Hope in the Lord — Is the legal system ready for all the acrimony over matrimony?

 

Archbishop Joseph E. Kurtz

Archbishop Joseph E. KurAs the Supreme Court prepares to consider the definition of marriage, the public debate grows only more rancorous. The Court’s deliberations will hopefully take place more prudently than the fractious public debate.

As president of the United States Conference of Catholic Bishops, it is my personal responsibility and civic duty to speak for the common good, which I believe is served by preserving natural marriage protection through state laws.

The question is whether the long-standing definition of marriage should be overturned. It is a far reaching question, but not merely because marriage is connected to more than a thousand laws or regulations, everything from the tax code to health benefits to higher education. It is a far-reaching question because if the Supreme Court does not uphold the right of states to protect a natural definition of marriage as the union of one man and one woman, it will unleash a lengthy litany of litigation that could unravel the very fabric of society.

What’s being lost in the debate is why marriage wound up in civil law at all. Civil law has long recognized the unique way the twin goods of marriage contribute to the common good of society. To thrive, society must recognize the foundational and indispensable union of man and woman as the irreplaceable basis of family life. To survive, society must protect this union as the way civilization replenishes itself through the gift of new human life.

Recognizing the essential meaning of marriage means recognizing the matchless contribution it makes to society. There remains only one stable way to bring a child into the world. The divine origin of life is uniquely found in the union between a man and a woman, and this is why marriage is afforded special status in law. In honoring marriage as exclusively between a man and a woman, as has every civilization and generation from antiquity, civil law merely reflects a society’s desire to continue to exist. To confirm the undeniable truth of this is not in any way to discriminate against anyone. It is merely to point to the past, the present, and the future.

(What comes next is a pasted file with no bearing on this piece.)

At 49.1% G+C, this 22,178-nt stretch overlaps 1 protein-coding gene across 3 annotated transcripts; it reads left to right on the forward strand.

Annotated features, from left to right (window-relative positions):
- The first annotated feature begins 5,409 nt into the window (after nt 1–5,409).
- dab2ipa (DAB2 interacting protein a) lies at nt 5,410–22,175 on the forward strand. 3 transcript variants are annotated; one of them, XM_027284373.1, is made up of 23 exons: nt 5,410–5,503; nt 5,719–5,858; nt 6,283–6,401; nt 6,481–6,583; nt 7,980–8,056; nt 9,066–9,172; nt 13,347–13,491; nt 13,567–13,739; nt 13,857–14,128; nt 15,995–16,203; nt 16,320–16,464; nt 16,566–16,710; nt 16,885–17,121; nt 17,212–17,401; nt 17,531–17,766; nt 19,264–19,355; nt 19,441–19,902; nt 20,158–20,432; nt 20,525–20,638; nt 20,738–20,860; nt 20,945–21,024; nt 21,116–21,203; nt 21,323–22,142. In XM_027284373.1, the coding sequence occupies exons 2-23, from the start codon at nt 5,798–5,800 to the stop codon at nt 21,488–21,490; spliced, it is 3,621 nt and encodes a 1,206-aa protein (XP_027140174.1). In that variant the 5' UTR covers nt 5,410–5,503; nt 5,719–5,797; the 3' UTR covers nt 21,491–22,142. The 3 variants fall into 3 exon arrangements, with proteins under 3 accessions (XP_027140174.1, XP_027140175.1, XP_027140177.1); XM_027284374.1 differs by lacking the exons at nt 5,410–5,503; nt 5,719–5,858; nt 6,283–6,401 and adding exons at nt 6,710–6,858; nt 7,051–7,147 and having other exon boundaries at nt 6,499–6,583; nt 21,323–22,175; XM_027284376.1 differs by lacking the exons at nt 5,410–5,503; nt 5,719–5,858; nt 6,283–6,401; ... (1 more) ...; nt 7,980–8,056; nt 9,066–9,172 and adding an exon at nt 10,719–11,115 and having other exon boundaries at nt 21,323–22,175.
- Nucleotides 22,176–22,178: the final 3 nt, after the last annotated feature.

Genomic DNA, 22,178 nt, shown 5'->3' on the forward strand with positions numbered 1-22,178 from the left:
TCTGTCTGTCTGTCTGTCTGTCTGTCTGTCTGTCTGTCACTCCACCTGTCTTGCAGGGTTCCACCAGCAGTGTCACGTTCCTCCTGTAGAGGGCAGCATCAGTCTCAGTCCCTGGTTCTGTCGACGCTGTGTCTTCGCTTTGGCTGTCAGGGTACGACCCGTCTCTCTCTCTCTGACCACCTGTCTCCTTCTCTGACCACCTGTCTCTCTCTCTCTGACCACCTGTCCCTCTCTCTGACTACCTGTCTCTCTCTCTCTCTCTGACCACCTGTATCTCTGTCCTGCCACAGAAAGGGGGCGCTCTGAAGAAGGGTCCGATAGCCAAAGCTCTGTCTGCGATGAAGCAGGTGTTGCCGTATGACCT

Lifelong companionship and legal rights are noble goals, often cited by those seeking to redefine sexual difference out of the unique natural definition of marriage. Marriage, however, is far more than two adults coming together for their mutual benefit. The life-giving potential of marriage calls each couple to a unique self-giving sacrifice — man to woman and woman to man — in being open to the potential gift of children. Within the divine spark of life is the fundamental right of every child to know his or her mother and father.

Of course, not everyone has the benefit of both parents present, due to unforeseen tragedy or some other unavoidable event. And in that special setting, we — family, friends, church or society — have a responsibility to support single or foster parents. While single or foster parenting is a heroic act, the desire to know one’s own mother and father never entirely fades.

Government has codified marriage for the protection of the child. In doing so, government remains neutral as to the question of two consenting adults choosing to spend their life together outside of life’s natural potential. Every person has an inherent dignity worthy of protection against unjust discrimination, but we must do so in ways that do not redefine the unique status of marriage and discriminate against what human nature itself tells us marriage is.

As the public square becomes less inclusive of faith-based voices, it has become increasingly more difficult to speak in defense of marriage without being ridiculed, but a witness is needed now and into the future as we accompany a generation seeking to embrace our eternal destiny. Recognition of natural marriage is about protecting the bond on behalf of the child, so that he or she has the best possible environment in which to grow and then contribute to society.

What we shouldn’t do is actively encourage the breaking of that sacred bond. Marriage must be more about the needs of children than the wants of adults. At the very least, those wants should not undermine family protections in more than a thousand ways.

ARCHBISHOP JOSEPH E. KURTZ

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